It’s been three months, and many of us are still missing the 2019 Women’s World Cup. We were disappointed by the commentary and the hot sexist media takes and reminded of disparities in federations’ support for teams, but at the same time the Cup gave us reason to celebrate safe spaces in which queer joy can be on display, left us dazzled by the pink and purple hair, and of course amazed us with its broken records. While we can follow these players in various leagues—such as Liga MX Femenil, NWSL, WSL, and W-League—at various times throughout the year, there is something special about massive tournaments. So special we even composed poetry about the 2019 World Cup. No wonder we’re still missing the wonder of the World Cup.
Yet while we celebrated, we had to deal with regrettably predictable storylines throughout the tournament: the double standard of goal celebration criticisms, jersey sales in the USA setting records despite the supply being surprisingly limited, and racist comments by coaches against Cameroon. Since the tournament, there’s been commentary on how the recent record-breaking attendances at women’s games are due to low-priced or free tickets, while England is still debating whether it’s better to charge a (albeit low) fee, or give away tickets for matches in larger stadiums. Regardless, it’s clear that women’s attendances remain lower than the men’s, and anyone who’s tried to start a conversation about exactly why that is on social media is well aware that many are prepared to argue—often via misspelled vitriolic tweets—that the women’s game just isn’t a viable product. In fact, from the differences spotted between the 2018 Men’s World Cup and the 2019 Women’s World Cup, it would seem FIFA and the national federations might believe the same.
So just like last year, Unusual Efforts is taking the chance to fight back. For the Women’s World Cup, we aim to show that beauty is not just about women being the object of fetishism or fantasies—beauty can be goals, behaviors, statements, or complete chaos (although, let’s face it, some of us do appreciate their aesthetics—it’s just that those who aren’t men are less likely to reduce these athletes down to their looks alone). We asked #Effortistas—some who were in France, some who weren’t—to describe what they believed to be the most beautiful moments of the 2019 World Cup. When women and non-binary persons are given the opportunity to fully participate in soccer, the commentary surrounding it is wholly unique.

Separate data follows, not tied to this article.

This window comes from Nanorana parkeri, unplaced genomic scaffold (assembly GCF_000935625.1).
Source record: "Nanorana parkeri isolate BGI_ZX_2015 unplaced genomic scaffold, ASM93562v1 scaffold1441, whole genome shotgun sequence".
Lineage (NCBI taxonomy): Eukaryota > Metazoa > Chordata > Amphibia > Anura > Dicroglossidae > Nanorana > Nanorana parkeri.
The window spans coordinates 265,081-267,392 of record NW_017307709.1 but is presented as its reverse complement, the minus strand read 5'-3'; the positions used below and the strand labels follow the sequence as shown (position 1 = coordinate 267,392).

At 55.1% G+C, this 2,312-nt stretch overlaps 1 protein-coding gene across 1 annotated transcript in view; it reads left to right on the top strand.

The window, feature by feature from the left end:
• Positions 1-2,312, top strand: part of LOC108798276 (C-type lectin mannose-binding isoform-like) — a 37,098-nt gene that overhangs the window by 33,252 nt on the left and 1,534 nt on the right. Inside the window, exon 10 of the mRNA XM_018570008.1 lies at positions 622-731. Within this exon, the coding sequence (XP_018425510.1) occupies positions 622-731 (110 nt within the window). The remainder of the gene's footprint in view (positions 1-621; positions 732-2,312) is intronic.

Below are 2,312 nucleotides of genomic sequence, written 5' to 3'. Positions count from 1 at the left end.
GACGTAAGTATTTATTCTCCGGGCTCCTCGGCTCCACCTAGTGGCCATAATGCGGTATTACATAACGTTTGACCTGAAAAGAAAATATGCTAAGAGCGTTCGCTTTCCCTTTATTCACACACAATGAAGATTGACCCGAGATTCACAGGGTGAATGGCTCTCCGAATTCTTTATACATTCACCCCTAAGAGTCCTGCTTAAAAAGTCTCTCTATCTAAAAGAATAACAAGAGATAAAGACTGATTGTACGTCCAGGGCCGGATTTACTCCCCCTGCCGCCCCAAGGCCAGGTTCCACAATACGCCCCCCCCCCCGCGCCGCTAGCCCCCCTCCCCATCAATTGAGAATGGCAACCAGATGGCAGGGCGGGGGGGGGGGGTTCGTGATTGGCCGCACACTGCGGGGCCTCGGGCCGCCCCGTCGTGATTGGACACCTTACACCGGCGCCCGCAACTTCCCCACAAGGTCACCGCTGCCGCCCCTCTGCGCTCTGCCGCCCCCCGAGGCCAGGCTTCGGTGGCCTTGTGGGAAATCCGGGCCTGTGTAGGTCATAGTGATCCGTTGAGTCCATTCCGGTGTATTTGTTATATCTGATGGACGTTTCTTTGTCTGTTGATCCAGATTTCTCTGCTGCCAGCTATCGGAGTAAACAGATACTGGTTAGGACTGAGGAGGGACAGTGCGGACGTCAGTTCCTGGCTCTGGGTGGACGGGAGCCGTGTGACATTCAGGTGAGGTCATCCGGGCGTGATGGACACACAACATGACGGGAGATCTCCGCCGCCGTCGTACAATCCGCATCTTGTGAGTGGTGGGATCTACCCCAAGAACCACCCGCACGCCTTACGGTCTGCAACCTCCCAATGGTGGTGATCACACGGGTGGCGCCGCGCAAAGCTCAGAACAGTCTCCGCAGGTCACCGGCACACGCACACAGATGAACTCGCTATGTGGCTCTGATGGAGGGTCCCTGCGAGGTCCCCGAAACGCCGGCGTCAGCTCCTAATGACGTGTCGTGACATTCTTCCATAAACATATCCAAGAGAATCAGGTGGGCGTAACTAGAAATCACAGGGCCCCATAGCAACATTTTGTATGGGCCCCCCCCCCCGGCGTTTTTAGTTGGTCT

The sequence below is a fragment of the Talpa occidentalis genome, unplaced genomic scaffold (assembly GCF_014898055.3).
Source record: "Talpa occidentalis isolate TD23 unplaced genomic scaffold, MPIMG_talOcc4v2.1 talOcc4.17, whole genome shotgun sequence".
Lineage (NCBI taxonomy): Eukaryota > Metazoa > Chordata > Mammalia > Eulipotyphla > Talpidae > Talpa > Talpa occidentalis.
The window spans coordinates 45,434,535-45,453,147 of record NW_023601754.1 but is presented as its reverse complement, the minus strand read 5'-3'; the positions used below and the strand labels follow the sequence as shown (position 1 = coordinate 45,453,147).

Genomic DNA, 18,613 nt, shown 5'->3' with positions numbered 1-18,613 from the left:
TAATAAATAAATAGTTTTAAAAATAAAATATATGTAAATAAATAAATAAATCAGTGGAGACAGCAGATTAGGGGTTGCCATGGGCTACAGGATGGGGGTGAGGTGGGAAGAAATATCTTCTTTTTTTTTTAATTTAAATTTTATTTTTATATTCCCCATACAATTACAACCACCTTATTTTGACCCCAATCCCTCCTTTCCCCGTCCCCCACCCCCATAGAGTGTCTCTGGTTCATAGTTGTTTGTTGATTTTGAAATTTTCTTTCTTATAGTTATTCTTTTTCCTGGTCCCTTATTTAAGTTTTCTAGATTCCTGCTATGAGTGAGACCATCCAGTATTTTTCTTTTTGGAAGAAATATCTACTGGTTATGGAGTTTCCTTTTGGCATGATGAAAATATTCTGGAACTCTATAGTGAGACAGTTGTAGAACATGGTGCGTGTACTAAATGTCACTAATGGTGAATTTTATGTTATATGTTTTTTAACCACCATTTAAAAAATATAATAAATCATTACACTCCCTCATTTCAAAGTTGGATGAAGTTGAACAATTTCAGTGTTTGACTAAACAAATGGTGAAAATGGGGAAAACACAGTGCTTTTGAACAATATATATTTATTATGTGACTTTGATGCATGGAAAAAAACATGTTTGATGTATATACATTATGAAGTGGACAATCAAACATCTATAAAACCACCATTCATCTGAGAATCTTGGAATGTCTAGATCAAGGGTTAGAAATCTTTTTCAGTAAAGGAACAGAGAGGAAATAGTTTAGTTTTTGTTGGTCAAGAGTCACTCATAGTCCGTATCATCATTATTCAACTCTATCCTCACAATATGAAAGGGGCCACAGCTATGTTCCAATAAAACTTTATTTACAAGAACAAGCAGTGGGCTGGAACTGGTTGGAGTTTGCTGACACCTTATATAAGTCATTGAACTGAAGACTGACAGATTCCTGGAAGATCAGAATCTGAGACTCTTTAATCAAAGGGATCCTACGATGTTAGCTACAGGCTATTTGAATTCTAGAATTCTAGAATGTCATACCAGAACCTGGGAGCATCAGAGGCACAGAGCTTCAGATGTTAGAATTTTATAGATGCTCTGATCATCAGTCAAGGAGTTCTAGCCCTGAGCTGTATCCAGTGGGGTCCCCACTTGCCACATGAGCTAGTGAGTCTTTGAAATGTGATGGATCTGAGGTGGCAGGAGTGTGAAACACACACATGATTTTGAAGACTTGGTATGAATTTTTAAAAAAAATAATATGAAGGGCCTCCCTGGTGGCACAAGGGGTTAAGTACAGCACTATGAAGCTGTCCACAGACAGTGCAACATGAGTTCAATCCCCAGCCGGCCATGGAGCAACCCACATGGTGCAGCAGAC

Argentina just getting to France
Given the Asociación del Fútbol Argentino cared little about fielding a women’s national team—they played not a single match between 2015-2017—it’s no surprise Google still attempts to autofill “national volleyball team” after “Argentina women’s.” Yet a number of outlets were on the ball when it came to showing just how unfairly the AFA treated women.
Knowing everything this team has persevered through to get to this point, seeing them get their first point in the World Cup was fantastic. Their unbridled joy was a great moment to remember that football is so much more than a final score.
Submitted by @themegansmith
Unfortunately, those who were brave enough to speak up about the need for the AFA to change found themselves cut from the national team without so much as a phone call. It’s yet another reminder of the work that still needs to be done.
The Italian women
After a few years of (a few) clubs on the peninsula taking the women’s game seriously, Italy qualified for their first World Cup in two decades. They made it to the quarter-finals, and gave people hope that the country would continue to grow the sport. Manuela Giugliano, in particular, quickly became a favorite of supporters, neutrals, and even those cheering the opposing teams.
Everyone felt in love with Manuela Giuliano game, hair and winks while the national Italian hymn: https://t.co/ozvYYvoVHV
— Honey Pomelo (@moltofre) July 7, 2019
Submitted by @moltofre
Grass, grass, and more grass
Hey, remember the bickering surrounding the 2015 World Cup and its use of turf? Yeah, we’d prefer not to be reminded of it either.
My bar is maybe a bit low here but the grass. Seeing players get the beautiful pitches they deserve after the last go-around was refreshing.
— Emily Anderson (@EmCAnderson) July 8, 2019
Submitted by @EmCAnderson
While we’ve already noted that the tournament was a rare moment in which queer joy could be expressed, it went beyond that, with the stadiums filled people of various ages and genders…and not all were there just to back the strongest team at the 2019 World Cup.
Parc des Princes stadium in Paris absolutely jammed with men, boys, women and girls cheering for France. Never been in a women’s game where US fans didn’t outnumber the opponents’ supporters.
— Mary Beth Hastings (@MBHastings94) July 6, 2019
Submitted by @MBHastings94
Off-pitch for me, my niece & nephew being excited about teams that were not America (ScotlandvArgentina). On pitch, basically every save Endler made against Sweden & the USA. pic.twitter.com/TtcwTfIYBi
— jennifer (@twbird18) July 7, 2019
Submitted by @twbird18
The amazing goals